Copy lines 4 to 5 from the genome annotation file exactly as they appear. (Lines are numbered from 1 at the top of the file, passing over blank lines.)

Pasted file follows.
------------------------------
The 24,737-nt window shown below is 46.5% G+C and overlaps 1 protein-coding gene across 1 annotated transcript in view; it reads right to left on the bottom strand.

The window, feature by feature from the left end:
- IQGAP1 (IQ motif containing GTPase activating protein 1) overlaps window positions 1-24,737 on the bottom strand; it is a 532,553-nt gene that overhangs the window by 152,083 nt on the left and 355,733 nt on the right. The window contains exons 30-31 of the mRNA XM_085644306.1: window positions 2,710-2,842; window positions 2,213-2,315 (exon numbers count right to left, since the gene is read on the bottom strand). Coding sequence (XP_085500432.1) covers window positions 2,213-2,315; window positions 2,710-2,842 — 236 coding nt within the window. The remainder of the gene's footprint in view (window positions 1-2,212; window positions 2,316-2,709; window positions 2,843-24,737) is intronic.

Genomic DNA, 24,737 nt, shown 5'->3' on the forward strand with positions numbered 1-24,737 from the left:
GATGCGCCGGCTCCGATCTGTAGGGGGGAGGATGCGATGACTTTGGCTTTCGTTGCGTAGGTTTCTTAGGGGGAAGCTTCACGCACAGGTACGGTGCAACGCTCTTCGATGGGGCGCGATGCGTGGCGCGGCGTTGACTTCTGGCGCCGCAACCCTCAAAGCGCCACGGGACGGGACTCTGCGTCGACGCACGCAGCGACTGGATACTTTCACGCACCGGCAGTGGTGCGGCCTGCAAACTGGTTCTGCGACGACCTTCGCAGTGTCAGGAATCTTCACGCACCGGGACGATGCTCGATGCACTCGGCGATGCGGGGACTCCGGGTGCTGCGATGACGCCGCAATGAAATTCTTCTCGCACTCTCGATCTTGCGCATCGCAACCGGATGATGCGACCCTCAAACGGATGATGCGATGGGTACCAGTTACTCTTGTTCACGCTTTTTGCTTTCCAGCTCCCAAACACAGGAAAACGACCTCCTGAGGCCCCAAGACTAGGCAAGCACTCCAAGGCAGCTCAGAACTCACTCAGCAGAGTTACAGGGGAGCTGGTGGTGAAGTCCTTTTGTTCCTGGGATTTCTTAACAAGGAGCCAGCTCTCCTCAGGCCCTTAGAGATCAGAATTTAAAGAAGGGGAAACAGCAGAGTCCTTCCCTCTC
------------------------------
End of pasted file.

Genomic DNA, 24,737 nt, shown 5'->3' on the forward strand with positions numbered 1-24,737 from the left:
GATGCGCCGGCTCCGATCTGTAGGGGGGAGGATGCGATGACTTTGGCTTTCGTTGCGTAGGTTTCTTAGGGGGAAGCTTCACGCACAGGTACGGTGCAACGCTCTTCGATGGGGCGCGATGCGTGGCGCGGCGTTGACTTCTGGCGCCGCAACCCTCAAAGCGCCACGGGACGGGACTCTGCGTCGACGCACGCAGCGACTGGATACTTTCACGCACCGGCAGTGGTGCGGCCTGCAAACTGGTTCTGCGACGACCTTCGCAGTGTCAGGAATCTTCACGCACCGGGACGATGCTCGATGCACTCGGCGATGCGGGGACTCCGGGTGCTGCGATGACGCCGCAATGAAATTCTTCTCGCACTCTCGATCTTGCGCATCGCAACCGGATGATGCGACCCTCAAACGGATGATGCGATGGGTACCAGTTACTCTTGTTCACGCTTTTTGCTTTCCAGCTCCCAAACACAGGAAAACGACCTCCTGAGGCCCCAAGACTAGGCAAGCACTCCAAGGCAGCTCAGAACTCACTCAGCAGAGTTACAGGGGAGCTGGTGGTGAAGTCCTTTTGTTCCTGGGATTTCTTAACAAGGAGCCAGCTCTCCTCAGGCCCTTAGAGATCAGAATTTAAAGAAGGGGAAACAGCAGAGTCCTTCCCTCTC